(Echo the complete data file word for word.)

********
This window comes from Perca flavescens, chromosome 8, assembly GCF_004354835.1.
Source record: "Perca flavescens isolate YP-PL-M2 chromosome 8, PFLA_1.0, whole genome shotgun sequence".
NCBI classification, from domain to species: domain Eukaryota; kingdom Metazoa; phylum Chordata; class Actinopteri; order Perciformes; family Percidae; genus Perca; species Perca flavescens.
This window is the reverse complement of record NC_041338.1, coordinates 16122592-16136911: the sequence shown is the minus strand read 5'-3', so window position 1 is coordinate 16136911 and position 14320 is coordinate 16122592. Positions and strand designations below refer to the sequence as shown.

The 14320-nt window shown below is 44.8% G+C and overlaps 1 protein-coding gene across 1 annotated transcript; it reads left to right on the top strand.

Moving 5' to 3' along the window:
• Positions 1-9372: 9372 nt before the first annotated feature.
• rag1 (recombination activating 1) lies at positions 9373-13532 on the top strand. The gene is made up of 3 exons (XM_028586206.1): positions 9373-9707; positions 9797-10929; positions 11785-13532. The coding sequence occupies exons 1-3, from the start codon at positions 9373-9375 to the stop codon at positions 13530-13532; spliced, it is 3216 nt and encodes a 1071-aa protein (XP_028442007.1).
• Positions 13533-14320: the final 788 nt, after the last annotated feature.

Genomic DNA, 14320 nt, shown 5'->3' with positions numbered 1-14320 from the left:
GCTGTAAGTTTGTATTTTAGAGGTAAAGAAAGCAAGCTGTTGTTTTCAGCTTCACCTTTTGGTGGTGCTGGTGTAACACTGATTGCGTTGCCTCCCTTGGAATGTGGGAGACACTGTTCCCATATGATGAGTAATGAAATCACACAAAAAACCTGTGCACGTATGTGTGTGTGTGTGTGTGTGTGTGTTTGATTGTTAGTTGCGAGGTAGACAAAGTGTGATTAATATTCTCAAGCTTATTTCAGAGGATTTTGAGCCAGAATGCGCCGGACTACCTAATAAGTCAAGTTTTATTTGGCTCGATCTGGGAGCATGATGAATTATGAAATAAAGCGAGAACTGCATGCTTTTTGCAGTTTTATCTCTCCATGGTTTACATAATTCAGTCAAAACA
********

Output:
This window comes from Perca flavescens, chromosome 8, assembly GCF_004354835.1.
Source record: "Perca flavescens isolate YP-PL-M2 chromosome 8, PFLA_1.0, whole genome shotgun sequence".
NCBI classification, from domain to species: domain Eukaryota; kingdom Metazoa; phylum Chordata; class Actinopteri; order Perciformes; family Percidae; genus Perca; species Perca flavescens.
This window is the reverse complement of record NC_041338.1, coordinates 16122592-16136911: the sequence shown is the minus strand read 5'-3', so window position 1 is coordinate 16136911 and position 14320 is coordinate 16122592. Positions and strand designations below refer to the sequence as shown.

The 14320-nt window shown below is 44.8% G+C and overlaps 1 protein-coding gene across 1 annotated transcript; it reads left to right on the top strand.

Moving 5' to 3' along the window:
• Positions 1-9372: 9372 nt before the first annotated feature.
• rag1 (recombination activating 1) lies at positions 9373-13532 on the top strand. The gene is made up of 3 exons (XM_028586206.1): positions 9373-9707; positions 9797-10929; positions 11785-13532. The coding sequence occupies exons 1-3, from the start codon at positions 9373-9375 to the stop codon at positions 13530-13532; spliced, it is 3216 nt and encodes a 1071-aa protein (XP_028442007.1).
• Positions 13533-14320: the final 788 nt, after the last annotated feature.

Genomic DNA, 14320 nt, shown 5'->3' with positions numbered 1-14320 from the left:
GCTGTAAGTTTGTATTTTAGAGGTAAAGAAAGCAAGCTGTTGTTTTCAGCTTCACCTTTTGGTGGTGCTGGTGTAACACTGATTGCGTTGCCTCCCTTGGAATGTGGGAGACACTGTTCCCATATGATGAGTAATGAAATCACACAAAAAACCTGTGCACGTATGTGTGTGTGTGTGTGTGTGTGTGTTTGATTGTTAGTTGCGAGGTAGACAAAGTGTGATTAATATTCTCAAGCTTATTTCAGAGGATTTTGAGCCAGAATGCGCCGGACTACCTAATAAGTCAAGTTTTATTTGGCTCGATCTGGGAGCATGATGAATTATGAAATAAAGCGAGAACTGCATGCTTTTTGCAGTTTTATCTCTCCATGGTTTACATAATTCAGTCAAAACA